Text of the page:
Posted by Catherine Morgans
Looking over the farm fence: area-based approaches to agricultural supply chain improvements
Posted by Catherine Morgans
Business are faced with an ever-growing selection of tools and approaches designed to generate more ethical supply chains. One approach increasingly valued, particularly in agricultural supply chains, is the ‘area-based approach’.
This way of working goes by a multitude of names, including geographies-based approach, landscape approach and jurisdictional sustainability (see this excellent quick primer on them), to name only a few. Irrespective of title, the core concept retains the same key elements: advocating collaboration, fostering local government and community buy-in, and developing initiatives that go beyond individual farms or production units, within a certain geography.
This area-based approach is not new. It has been championed and led by non-profits and governments for some time and has already been well-utilised in environmental sustainability programmes on issues such as deforestation (see for example IDH Landscapes work in the Mau Forest in Kenya, involving tea, timber and energy industries), as well as child labour in certain commodities, such as cocoa, with the collaboration of several major private sector companies. However, it remains relatively uncharted territory for most corporates. For example, companies in agribusiness, logging and mining sectors have reportedly been involved in less than 10% of the existing initiatives – the majority of which are environmentally-focussed.
Tackling issues beyond an individual company’s supply chain
Lack of engagement among some businesses is perhaps understandable. The approach offers no off-the-shelf solution, and it can appear daunting for businesses. Challenges include difficulties in fostering buy-in among communities, reaching consensus among stakeholders, and multiple issues with government engagement (e.g. political turnover, weak capacity, or support). Furthermore, there is no established right or wrong way of going about an area-based approach. Since all circumstances are different it requires creativity, and considerable thought in terms of local adaptation and ways of keeping everyone on track.
What is recognised as the real strength of the approach, however, is its ability to tackle some of those issues that often seem intractable to business: the environmental or social issues that tend to transcend boundaries, implicate actors outside the company’s direct operations, and thus require more inclusive and holistic solutions than those restricted to an individual company’s supply chain. Examples of these include living income, endemic child labour, workforce availability, socially-based discrimination and land disputes.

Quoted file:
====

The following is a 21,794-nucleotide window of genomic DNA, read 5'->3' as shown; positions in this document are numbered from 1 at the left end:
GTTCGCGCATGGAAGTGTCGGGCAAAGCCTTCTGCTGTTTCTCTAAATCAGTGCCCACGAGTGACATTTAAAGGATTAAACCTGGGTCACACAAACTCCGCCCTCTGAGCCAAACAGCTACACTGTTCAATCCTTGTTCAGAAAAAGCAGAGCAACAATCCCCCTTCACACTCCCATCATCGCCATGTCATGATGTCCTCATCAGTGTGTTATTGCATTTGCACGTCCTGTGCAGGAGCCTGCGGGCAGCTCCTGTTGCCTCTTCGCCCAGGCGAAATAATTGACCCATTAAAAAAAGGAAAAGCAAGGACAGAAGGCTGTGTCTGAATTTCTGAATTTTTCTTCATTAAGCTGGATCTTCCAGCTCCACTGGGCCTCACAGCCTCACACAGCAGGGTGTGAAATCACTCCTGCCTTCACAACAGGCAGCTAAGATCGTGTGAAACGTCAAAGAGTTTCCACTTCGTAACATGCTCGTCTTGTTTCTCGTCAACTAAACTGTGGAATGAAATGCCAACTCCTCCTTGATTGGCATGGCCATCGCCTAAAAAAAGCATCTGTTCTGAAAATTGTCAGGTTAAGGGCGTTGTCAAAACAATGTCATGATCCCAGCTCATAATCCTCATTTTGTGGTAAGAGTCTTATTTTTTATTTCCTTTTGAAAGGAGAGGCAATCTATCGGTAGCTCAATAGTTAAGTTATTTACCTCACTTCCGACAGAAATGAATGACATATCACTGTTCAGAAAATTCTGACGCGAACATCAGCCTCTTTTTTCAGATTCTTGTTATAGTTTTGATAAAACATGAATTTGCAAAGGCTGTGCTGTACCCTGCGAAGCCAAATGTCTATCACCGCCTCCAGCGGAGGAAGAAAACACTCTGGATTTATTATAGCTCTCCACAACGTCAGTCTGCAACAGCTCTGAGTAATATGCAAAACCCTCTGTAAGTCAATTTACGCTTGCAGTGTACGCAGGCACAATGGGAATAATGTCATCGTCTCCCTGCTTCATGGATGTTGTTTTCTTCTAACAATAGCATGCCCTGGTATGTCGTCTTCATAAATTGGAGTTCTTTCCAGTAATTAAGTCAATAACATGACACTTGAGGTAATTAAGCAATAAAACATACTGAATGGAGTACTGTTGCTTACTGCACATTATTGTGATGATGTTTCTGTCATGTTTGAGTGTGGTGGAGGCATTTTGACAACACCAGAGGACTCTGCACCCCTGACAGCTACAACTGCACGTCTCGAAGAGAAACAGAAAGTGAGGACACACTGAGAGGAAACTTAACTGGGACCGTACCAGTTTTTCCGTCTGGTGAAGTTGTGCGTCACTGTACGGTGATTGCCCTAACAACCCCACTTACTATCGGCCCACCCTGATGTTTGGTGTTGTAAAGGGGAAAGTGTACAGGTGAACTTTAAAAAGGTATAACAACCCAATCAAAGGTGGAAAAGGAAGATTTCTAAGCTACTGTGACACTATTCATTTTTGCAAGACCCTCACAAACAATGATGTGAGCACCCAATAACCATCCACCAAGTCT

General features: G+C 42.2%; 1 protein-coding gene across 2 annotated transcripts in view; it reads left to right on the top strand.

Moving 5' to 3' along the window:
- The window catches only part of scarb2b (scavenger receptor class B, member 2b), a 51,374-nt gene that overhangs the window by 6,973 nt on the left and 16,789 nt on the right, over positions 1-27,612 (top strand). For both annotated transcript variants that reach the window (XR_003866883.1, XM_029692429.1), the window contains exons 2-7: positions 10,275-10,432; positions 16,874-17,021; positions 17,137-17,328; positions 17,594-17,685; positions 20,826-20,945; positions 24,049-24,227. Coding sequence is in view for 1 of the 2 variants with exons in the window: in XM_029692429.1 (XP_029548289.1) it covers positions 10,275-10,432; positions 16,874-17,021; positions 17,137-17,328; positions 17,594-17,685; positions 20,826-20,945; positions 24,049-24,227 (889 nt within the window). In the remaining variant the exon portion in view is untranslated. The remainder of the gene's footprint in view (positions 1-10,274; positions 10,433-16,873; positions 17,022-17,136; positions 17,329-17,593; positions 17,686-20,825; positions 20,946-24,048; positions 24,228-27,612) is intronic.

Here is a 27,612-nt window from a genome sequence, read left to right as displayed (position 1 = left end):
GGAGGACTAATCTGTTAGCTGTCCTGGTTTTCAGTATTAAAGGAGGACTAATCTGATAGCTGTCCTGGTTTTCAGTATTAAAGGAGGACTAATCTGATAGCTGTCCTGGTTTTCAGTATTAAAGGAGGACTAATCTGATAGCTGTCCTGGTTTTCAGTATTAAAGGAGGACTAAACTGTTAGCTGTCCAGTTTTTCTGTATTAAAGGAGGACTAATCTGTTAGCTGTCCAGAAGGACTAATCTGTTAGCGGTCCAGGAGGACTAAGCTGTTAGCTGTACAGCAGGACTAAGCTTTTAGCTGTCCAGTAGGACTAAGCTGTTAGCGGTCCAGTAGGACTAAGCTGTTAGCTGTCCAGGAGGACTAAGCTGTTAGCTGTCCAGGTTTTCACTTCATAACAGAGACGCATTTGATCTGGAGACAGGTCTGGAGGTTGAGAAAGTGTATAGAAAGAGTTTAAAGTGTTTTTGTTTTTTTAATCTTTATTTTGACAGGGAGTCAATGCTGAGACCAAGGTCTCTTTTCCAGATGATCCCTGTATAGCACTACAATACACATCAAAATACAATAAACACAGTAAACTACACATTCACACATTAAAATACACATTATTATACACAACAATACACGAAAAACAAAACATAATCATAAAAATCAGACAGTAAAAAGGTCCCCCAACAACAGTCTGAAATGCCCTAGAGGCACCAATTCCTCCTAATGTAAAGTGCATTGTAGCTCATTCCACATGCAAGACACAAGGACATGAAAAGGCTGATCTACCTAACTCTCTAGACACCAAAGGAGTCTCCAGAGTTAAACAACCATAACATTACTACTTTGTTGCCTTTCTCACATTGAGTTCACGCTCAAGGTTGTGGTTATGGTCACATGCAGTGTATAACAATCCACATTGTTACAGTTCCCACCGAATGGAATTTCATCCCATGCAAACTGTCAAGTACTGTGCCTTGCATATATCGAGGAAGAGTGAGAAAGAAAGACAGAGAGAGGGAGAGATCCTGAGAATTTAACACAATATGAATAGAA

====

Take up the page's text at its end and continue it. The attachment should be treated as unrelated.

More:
Improving sustainability, avoiding duplication
Besides offering a way into addressing challenges that business alone cannot solve, there can be many additional benefits. Firstly, it can be an effective way of future-proofing a supply chain that a company depends on, be it in terms of natural resources or labour. For example, the approach can begin to improve labour retention in agricultural areas – a serious concern for the food and beverage industry at present, and one that is widely acknowledged as an issue deeply rooted beyond farm gates. A handful of agricultural companies have started to realise the value of working with producing communities to secure the next generation of farmers. Additionally, the approach’s emphasis on real community engagement can help provide companies with continued licence to operate in an area, while boosting customer confidence in the product.
Furthermore, while perhaps appearing complex and potentially costly at the outset, the approach can have real benefits in terms of protecting, respecting and remedying community and workforce concerns. We repeatedly hear about companies duplicating pilots with the same suppliers, or organisations replicating issue-related programmes in the same geographical areas and expecting stakeholder engagement with the same communities. The area-based approach seeks to cut this replication, bringing diverse stakeholders to the same table, and pooling their resources – including finances, as well as knowledge. This can take the form of attracting new investments, co-funding existing work, or identifying other opportunities for cost savings. Moreover, depending on context, the approach can offer companies valuable local insight and knowledge of risk, improved traceability, better compliance with corporate commitments, and more. Such gain have real impacts on bottom lines.
For communities, area-based approaches hopefully bring sustainable positive change, tackling seemingly intractable issues, while leveraging investment in the region and its communities. Importantly, as noted in impact assessments of IDH’s work in countries such as Kenya, communities value their opportunity for input, and feel a greater sense of ownership with such approaches. Also, by involving local government, communities can access channels of power that are not always readily available to them, as well as potentially greater financial resource too.
A place in the toolbox
For agribusiness – a sector that will continue to face some of the highest sustainability risks, both human and environmental – the area-based approach has much to offer. As more and more companies recognise that securing ethical supply chains is a lasting commitment, it is also being acknowledged that no single tool will do the job. In this respect, area-based initiatives have certainly earned their place in the toolbox.